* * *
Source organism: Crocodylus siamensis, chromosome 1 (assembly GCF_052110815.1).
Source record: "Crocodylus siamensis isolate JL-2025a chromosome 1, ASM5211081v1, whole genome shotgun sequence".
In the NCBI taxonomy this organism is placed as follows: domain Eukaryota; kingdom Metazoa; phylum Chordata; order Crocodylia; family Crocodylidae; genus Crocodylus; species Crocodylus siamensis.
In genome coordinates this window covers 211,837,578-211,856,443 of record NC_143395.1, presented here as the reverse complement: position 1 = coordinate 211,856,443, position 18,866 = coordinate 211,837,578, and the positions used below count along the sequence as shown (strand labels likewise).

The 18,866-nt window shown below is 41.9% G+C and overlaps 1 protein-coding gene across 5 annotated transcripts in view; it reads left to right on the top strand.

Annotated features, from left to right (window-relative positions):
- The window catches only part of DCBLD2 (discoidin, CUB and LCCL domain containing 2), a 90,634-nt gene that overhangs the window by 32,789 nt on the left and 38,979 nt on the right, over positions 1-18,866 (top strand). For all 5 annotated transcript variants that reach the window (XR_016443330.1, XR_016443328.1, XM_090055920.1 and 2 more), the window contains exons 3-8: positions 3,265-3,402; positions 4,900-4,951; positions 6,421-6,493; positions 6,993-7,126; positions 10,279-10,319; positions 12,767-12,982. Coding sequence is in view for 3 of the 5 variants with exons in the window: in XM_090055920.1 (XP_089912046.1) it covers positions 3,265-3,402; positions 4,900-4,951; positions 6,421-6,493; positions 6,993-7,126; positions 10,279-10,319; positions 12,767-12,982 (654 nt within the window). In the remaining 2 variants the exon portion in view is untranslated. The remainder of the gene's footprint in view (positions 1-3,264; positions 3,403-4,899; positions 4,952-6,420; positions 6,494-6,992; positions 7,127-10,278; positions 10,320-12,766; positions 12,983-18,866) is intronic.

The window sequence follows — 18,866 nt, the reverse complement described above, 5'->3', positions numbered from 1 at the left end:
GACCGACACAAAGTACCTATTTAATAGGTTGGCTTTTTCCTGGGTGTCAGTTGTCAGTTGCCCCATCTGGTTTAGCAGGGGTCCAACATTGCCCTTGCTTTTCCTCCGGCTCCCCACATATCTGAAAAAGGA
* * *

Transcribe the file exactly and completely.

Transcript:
Source organism: Crocodylus siamensis, chromosome 1 (assembly GCF_052110815.1).
Source record: "Crocodylus siamensis isolate JL-2025a chromosome 1, ASM5211081v1, whole genome shotgun sequence".
In the NCBI taxonomy this organism is placed as follows: domain Eukaryota; kingdom Metazoa; phylum Chordata; order Crocodylia; family Crocodylidae; genus Crocodylus; species Crocodylus siamensis.
In genome coordinates this window covers 211,837,578-211,856,443 of record NC_143395.1, presented here as the reverse complement: position 1 = coordinate 211,856,443, position 18,866 = coordinate 211,837,578, and the positions used below count along the sequence as shown (strand labels likewise).

The 18,866-nt window shown below is 41.9% G+C and overlaps 1 protein-coding gene across 5 annotated transcripts in view; it reads left to right on the top strand.

Annotated features, from left to right (window-relative positions):
- The window catches only part of DCBLD2 (discoidin, CUB and LCCL domain containing 2), a 90,634-nt gene that overhangs the window by 32,789 nt on the left and 38,979 nt on the right, over positions 1-18,866 (top strand). For all 5 annotated transcript variants that reach the window (XR_016443330.1, XR_016443328.1, XM_090055920.1 and 2 more), the window contains exons 3-8: positions 3,265-3,402; positions 4,900-4,951; positions 6,421-6,493; positions 6,993-7,126; positions 10,279-10,319; positions 12,767-12,982. Coding sequence is in view for 3 of the 5 variants with exons in the window: in XM_090055920.1 (XP_089912046.1) it covers positions 3,265-3,402; positions 4,900-4,951; positions 6,421-6,493; positions 6,993-7,126; positions 10,279-10,319; positions 12,767-12,982 (654 nt within the window). In the remaining 2 variants the exon portion in view is untranslated. The remainder of the gene's footprint in view (positions 1-3,264; positions 3,403-4,899; positions 4,952-6,420; positions 6,494-6,992; positions 7,127-10,278; positions 10,320-12,766; positions 12,983-18,866) is intronic.

The window sequence follows — 18,866 nt, the reverse complement described above, 5'->3', positions numbered from 1 at the left end:
GACCGACACAAAGTACCTATTTAATAGGTTGGCTTTTTCCTGGGTGTCAGTTGTCAGTTGCCCCATCTGGTTTAGCAGGGGTCCAACATTGCCCTTGCTTTTCCTCCGGCTCCCCACATATCTGAAAAAGGA